Ross Murray's Border Report
Ross Murray
is a freelance writer living in Stanstead, Quebec. You can reach him at
Posted 11.02.11
Stanstead, Quebec


No real doping going on here

I like Lance Armstrong, I really do. I thought he was quite good in that movie Dodgeball. Plus, every time I see him, I can't help thinking that he's the handsomer little brother of fellow Texan Lyle Lovett, and that's just good fun. ("I dated Sheryl Crow." "Bro, I was married to Julia Roberts!")

So I feel a little bit bad for him losing all his Tour de France titles and being banned from cycling for life. After all, it's just cycling. It's not like it's a real sport, certainly not one most people care about (and by "most people" I mean North Americans, who are the only people who matter).

The sole place where cycling is important is France, and even then they're all "Oui, François, ils arrivent, les vélos d'ennui. Passe-moi l'absinthe."

I've cycled. Really, I have. Once I biked all the way to the Levi's factory outlet; called it the Tour de Pants. Cycling's not that hard. That's why they say something is "as easy as riding a bicycle." Or maybe it's "easy as falling off a bicycle." Then again, it might be "easy as stealing a bicycle."

Regardless, bicycles are simple and harmless -- unless you have to ride one any great distance. In that case, if you're not injecting steroids directly into your tushie on a daily basis, you're just plain crazy, or as they say in Texas, "barkin' like a coon dog at a Dixie Chicks home birth."

But doping in sport is considered unacceptable because it sends a message to the kids that it's okay to cheat. Nope. It's not okay to cheat. It's okay for a hockey player to make like bongos with his opponent's brains against the boards, but clandestine blood transfusions in hotel rooms are just not on.

The Lance Armstrong scandal is just the latest doping revelation to rock the sporting world, which does beg the question whether there are any athletes left who aren't using some sort of performance enhancement. And should we be limiting our scrutiny to the world of sport? Maybe we should all be coming clean about our dirty tricks.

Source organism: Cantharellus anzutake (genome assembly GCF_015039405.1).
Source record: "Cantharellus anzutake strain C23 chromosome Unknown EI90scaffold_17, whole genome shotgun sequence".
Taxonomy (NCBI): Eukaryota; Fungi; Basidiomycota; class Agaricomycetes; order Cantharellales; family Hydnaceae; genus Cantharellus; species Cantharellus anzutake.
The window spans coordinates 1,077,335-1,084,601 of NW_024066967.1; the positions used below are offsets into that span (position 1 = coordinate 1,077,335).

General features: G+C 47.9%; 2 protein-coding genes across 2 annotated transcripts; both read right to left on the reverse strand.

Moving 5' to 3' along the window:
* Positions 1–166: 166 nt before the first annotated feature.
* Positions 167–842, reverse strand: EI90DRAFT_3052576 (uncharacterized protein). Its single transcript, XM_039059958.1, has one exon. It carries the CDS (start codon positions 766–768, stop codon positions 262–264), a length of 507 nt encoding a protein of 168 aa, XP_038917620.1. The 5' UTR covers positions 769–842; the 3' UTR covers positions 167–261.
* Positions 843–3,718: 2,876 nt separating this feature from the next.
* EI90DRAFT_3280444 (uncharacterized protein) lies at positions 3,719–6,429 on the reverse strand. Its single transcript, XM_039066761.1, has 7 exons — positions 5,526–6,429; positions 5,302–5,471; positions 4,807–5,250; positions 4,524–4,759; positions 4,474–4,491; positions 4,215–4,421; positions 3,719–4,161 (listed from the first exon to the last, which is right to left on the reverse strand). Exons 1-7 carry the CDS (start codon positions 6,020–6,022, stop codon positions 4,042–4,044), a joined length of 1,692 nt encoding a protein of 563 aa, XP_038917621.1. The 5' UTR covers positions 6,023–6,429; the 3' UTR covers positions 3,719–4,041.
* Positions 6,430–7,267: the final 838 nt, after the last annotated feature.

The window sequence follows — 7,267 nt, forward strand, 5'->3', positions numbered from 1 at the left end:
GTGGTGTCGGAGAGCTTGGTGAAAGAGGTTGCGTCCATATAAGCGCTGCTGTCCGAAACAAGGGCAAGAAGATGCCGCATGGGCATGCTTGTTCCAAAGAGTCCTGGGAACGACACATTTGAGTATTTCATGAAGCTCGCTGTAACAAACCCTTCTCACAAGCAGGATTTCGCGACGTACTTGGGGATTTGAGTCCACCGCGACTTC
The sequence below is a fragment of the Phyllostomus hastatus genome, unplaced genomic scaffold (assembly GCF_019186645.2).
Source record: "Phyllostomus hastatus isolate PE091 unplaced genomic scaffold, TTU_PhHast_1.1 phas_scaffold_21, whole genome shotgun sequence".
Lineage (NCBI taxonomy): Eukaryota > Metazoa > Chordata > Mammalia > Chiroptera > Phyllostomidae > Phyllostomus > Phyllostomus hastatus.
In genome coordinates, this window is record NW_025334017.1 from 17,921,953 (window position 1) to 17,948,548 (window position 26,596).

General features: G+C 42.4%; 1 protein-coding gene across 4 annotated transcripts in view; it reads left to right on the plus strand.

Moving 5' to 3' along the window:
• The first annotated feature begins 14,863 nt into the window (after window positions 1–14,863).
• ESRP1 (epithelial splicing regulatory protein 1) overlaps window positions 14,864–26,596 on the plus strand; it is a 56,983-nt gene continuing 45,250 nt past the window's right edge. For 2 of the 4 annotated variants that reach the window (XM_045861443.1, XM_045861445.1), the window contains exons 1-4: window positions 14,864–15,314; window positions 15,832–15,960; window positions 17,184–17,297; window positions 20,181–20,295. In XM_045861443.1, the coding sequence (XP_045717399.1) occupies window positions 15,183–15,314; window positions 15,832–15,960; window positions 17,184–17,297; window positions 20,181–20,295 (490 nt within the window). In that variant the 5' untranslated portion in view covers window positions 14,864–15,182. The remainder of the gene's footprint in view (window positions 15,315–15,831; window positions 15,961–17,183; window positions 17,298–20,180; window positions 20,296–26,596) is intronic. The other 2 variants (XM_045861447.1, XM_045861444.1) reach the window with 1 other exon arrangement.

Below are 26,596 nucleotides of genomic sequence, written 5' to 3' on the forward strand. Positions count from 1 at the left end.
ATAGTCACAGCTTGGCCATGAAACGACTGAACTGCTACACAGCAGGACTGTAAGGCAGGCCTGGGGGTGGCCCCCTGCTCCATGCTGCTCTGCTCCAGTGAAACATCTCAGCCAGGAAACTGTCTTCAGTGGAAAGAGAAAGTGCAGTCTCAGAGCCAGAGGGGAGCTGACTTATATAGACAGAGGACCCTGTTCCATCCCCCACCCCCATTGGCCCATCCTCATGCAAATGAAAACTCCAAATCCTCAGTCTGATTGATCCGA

I'll confess right here that I have been known in the past to occasionally indulge in chemical enhancement prior to writing this very column. There have been times when I have crafted these texts after a glass or two or seven of Cabernet Sauvignon. I have, it must be told, sometimes relied on the warmth of the grape to extract pithy conclusions from well-reasoned arguments, despite admonitions to never drink and derive.

I do not believe, however, that I was "doping" per se. Dopey? Yes. Loose with punctuation? Perhaps. A little too reliant on Spellcheck? Maybe. But I do not feel my performance was enhanced. Nor do I feel the occasional beer with byline affected the content of my column, with the possible exception of the one entitled, "I Love You Guysh No Sherioushly I Do!!!"

I would also like to reveal that I have sometimes artificially augmented my energy levels prior to writing this column by taking long, luxurious baths in a cocktail of three parts distilled water, one part Epsom salts and two parts mocha latte. Rumours that I simultaneously snorted chocolate sprinkles are completely unfounded.

Finally, on one occasion, I did boost my performance by taking a break from my writing and dancing feverishly Gangnam Style. Just now, in fact.

I understand that I may have let down some of my readers with these revelations and possibly ruined their appetites as they picture me in bathtubs and dancing in front of my cats. I want to apologize to them and stress to any young writers out there that I do not endorse the use of chemicals to write a column like this. I do, however, endorse them for reading it.

Ross Murray's collection, You're Not Going to Eat That, Are You?, is available in Quebec in area book stores and through He can be reached at